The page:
Adventures in Post-Soviet Ukraine by Dan Piepenbring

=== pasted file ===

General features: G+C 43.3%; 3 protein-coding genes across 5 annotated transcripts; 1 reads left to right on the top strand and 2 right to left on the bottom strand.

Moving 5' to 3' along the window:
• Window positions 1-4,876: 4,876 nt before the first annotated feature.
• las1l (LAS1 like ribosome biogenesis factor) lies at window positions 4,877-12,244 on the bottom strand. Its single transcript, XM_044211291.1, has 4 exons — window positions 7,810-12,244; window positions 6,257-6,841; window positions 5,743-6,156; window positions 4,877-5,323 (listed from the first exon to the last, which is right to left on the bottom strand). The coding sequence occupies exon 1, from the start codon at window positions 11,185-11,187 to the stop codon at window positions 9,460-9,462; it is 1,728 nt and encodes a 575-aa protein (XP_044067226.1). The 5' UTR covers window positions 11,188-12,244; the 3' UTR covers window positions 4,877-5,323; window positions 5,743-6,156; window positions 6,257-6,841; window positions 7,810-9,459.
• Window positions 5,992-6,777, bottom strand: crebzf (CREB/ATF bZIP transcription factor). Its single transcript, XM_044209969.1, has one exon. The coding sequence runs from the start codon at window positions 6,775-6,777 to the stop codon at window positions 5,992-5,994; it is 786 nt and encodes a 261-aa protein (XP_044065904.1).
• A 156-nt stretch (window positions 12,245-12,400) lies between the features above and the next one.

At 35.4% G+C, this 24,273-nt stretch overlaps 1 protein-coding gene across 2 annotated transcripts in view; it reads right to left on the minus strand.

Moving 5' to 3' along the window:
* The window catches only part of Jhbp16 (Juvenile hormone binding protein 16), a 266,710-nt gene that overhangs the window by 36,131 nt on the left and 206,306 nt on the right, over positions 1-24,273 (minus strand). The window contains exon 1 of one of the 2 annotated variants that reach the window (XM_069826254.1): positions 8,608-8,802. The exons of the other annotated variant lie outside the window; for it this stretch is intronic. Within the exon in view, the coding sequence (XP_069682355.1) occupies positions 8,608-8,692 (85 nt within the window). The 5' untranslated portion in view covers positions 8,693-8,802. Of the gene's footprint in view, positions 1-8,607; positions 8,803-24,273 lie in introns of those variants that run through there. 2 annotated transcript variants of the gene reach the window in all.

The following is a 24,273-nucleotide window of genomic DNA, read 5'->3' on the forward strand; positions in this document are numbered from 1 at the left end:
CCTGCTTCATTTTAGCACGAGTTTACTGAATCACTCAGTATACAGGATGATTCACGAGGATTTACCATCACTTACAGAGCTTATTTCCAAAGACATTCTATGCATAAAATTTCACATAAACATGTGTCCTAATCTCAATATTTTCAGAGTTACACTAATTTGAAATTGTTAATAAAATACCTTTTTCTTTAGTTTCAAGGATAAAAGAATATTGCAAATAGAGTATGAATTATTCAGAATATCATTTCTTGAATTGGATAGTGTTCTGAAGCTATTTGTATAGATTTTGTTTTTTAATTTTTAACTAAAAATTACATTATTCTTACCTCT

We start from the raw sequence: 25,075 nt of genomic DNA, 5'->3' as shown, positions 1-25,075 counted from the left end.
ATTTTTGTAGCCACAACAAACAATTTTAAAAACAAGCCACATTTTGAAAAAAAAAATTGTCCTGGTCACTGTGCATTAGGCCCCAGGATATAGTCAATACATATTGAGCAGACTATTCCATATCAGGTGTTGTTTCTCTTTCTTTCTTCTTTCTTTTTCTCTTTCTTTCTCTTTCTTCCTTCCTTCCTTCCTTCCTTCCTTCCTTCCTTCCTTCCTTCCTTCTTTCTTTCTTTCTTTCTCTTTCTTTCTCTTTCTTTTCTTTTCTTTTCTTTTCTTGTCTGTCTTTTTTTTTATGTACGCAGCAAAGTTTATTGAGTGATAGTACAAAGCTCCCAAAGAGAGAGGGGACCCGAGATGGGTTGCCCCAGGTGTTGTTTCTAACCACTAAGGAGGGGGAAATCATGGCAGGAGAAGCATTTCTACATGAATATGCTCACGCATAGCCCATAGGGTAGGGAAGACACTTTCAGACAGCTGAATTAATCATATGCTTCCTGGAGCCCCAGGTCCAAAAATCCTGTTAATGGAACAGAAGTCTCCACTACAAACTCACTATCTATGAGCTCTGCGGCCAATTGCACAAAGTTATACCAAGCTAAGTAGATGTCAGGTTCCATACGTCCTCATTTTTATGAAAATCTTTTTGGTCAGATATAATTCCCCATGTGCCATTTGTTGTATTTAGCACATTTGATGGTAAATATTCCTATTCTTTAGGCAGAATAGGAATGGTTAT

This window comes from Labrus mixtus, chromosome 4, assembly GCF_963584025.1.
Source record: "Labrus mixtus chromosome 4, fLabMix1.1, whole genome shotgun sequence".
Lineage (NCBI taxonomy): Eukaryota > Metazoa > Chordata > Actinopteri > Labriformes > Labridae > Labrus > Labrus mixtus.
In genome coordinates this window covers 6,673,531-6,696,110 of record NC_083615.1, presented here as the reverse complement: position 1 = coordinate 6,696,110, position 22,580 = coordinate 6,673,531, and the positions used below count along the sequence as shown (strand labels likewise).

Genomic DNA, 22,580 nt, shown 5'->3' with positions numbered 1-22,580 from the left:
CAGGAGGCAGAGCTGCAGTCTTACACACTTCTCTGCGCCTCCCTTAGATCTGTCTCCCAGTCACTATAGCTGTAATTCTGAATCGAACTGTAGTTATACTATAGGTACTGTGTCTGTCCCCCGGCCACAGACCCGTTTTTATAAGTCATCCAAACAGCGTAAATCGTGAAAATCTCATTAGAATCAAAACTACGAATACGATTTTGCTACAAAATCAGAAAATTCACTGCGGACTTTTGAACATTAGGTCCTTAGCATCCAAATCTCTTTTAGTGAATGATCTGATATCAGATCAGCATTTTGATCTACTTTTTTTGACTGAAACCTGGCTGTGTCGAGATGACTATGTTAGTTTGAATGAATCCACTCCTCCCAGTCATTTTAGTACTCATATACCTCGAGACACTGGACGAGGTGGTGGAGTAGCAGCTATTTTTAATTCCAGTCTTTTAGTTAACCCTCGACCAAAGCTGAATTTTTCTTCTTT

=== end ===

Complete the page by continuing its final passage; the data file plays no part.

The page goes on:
Sophie Pinkham’s Black Square: Adventures in Post-Soviet Ukraine, the best travel book I’ve read this year—it’s a funny, alert, and more vital account of life there than any you’ll find in the media. Pinkham has a gift for portraiture; even the people she meets in passing feel alive on the page. In an excerpt on the n+1 site, she hikes and camps on the Crimean cape of Meganom, where naked Moldovan hippies spend the summer playing panpipes and living off the land. Pinkham tries to cross the chasm between her life and theirs: “I had never been so acutely aware of my lack of the basic skills that have allowed people to keep themselves alive for millennia,” she writes. “I met a six-year-old who could make borscht; her twelve-year-old brother could dive for mussels. Neither could read—but what good was reading when you were hungry for dinner? The children reminded me of deer, slim and agile, with caramel limbs and sun-bleached hair. They almost never cried, probably because no one would have listened.”

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